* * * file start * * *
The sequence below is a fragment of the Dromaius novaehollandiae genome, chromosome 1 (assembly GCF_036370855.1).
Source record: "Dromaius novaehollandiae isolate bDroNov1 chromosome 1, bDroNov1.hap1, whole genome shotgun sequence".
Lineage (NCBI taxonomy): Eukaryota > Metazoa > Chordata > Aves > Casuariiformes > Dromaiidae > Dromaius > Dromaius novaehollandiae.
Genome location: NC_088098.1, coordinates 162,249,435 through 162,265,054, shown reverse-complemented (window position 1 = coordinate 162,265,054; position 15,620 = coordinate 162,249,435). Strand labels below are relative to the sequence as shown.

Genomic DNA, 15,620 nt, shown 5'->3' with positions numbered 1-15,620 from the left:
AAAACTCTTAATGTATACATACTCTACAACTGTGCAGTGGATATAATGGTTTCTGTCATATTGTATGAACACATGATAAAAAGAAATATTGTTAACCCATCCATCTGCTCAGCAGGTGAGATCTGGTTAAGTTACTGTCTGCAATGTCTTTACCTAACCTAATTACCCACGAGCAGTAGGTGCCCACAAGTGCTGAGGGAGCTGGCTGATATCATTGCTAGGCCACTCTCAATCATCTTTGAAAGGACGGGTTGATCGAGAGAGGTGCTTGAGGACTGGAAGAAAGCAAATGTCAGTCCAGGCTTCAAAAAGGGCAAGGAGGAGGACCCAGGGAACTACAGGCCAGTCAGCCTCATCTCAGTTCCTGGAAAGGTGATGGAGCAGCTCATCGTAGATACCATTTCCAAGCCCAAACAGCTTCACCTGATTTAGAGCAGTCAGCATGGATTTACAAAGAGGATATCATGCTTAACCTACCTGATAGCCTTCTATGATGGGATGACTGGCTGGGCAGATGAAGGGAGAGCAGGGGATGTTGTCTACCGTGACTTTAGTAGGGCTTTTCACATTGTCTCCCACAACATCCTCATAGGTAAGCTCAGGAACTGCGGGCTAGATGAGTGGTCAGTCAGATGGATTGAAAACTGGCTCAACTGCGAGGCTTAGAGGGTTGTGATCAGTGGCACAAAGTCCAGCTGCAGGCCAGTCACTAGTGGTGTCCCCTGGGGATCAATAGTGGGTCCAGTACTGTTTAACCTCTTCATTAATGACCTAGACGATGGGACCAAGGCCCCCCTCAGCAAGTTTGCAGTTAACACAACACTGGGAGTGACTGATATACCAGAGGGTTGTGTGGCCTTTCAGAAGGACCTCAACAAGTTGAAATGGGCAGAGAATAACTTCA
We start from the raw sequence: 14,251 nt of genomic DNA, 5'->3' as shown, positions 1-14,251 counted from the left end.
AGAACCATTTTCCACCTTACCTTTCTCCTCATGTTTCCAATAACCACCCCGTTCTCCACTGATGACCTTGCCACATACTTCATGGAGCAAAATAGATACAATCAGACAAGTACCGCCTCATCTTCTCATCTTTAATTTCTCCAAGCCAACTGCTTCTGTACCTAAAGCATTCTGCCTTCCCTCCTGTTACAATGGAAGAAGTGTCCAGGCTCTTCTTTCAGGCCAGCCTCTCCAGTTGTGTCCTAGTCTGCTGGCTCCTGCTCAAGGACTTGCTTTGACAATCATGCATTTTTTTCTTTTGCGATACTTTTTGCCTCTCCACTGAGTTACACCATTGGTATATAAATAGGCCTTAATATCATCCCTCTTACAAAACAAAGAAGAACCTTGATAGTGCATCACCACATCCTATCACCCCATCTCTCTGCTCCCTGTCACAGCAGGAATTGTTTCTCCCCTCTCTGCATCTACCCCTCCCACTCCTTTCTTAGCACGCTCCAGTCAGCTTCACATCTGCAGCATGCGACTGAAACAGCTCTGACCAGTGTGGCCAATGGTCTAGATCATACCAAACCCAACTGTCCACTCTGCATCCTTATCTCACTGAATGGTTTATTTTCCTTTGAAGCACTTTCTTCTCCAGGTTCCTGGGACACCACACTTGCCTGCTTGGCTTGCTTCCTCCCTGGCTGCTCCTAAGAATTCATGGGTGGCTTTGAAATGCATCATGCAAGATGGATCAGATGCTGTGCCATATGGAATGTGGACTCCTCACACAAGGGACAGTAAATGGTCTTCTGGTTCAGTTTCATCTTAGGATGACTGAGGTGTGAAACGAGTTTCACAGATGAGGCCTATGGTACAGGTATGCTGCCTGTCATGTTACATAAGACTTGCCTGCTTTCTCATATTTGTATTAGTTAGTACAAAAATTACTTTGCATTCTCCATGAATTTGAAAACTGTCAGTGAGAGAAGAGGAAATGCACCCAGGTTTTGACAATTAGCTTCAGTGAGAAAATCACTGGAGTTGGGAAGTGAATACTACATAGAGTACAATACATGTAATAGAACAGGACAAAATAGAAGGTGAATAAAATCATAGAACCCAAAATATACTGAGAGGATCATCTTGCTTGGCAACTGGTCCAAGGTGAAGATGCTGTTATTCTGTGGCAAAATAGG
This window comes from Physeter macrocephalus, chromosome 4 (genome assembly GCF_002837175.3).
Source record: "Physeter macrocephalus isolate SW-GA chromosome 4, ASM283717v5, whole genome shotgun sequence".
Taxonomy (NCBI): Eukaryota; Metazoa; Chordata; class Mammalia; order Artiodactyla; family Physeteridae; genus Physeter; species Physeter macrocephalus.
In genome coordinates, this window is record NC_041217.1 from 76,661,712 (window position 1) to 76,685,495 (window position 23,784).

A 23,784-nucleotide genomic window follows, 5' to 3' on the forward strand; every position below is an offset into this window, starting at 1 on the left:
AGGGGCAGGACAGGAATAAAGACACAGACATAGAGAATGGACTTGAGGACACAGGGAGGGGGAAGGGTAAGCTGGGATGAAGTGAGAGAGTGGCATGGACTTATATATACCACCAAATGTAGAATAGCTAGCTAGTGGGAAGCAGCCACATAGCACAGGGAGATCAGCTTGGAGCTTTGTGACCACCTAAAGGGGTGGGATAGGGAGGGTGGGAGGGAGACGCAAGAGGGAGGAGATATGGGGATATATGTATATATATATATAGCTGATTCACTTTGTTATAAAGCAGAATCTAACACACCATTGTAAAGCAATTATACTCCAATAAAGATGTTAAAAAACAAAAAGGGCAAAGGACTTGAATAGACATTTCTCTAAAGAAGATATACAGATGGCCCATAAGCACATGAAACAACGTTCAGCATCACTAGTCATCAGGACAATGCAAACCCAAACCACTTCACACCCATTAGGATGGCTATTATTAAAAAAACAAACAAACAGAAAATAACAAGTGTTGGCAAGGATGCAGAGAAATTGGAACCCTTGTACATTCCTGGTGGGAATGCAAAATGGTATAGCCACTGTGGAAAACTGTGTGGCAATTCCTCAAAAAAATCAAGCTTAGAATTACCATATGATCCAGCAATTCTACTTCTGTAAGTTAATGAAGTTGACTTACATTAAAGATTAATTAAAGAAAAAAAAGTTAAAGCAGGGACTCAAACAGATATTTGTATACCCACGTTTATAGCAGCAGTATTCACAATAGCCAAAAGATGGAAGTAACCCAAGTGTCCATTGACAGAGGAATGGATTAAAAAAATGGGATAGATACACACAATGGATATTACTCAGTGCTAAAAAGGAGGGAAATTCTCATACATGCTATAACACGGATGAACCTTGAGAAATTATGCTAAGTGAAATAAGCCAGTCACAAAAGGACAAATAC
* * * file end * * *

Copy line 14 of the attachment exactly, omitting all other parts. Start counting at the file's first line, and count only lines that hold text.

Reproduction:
AGGGGCAGGACAGGAATAAAGACACAGACATAGAGAATGGACTTGAGGACACAGGGAGGGGGAAGGGTAAGCTGGGATGAAGTGAGAGAGTGGCATGGACTTATATATACCACCAAATGTAGAATAGCTAGCTAGTGGGAAGCAGCCACATAGCACAGGGAGATCAGCTTGGAGCTTTGTGACCACCTAAAGGGGTGGGATAGGGAGGGTGGGAGGGAGACGCAAGAGGGAGGAGATATGGGGATATATGTATATATATATATAGCTGATTCACTTTGTTATAAAGCAGAATCTAACACACCATTGTAAAGCAATTATACTCCAATAAAGATGTTAAAAAACAAAAAGGGCAAAGGACTTGAATAGACATTTCTCTAAAGAAGATATACAGATGGCCCATAAGCACATGAAACAACGTTCAGCATCACTAGTCATCAGGACAATGCAAACCCAAACCACTTCACACCCATTAGGATGGCTATTATTAAAAAAACAAACAAACAGAAAATAACAAGTGTTGGCAAGGATGCAGAGAAATTGGAACCCTTGTACATTCCTGGTGGGAATGCAAAATGGTATAGCCACTGTGGAAAACTGTGTGGCAATTCCTCAAAAAAATCAAGCTTAGAATTACCATATGATCCAGCAATTCTACTTCTGTAAGTTAATGAAGTTGACTTACATTAAAGATTAATTAAAGAAAAAAAAGTTAAAGCAGGGACTCAAACAGATATTTGTATACCCACGTTTATAGCAGCAGTATTCACAATAGCCAAAAGATGGAAGTAACCCAAGTGTCCATTGACAGAGGAATGGATTAAAAAAATGGGATAGATACACACAATGGATATTACTCAGTGCTAAAAAGGAGGGAAATTCTCATACATGCTATAACACGGATGAACCTTGAGAAATTATGCTAAGTGAAATAAGCCAGTCACAAAAGGACAAATAC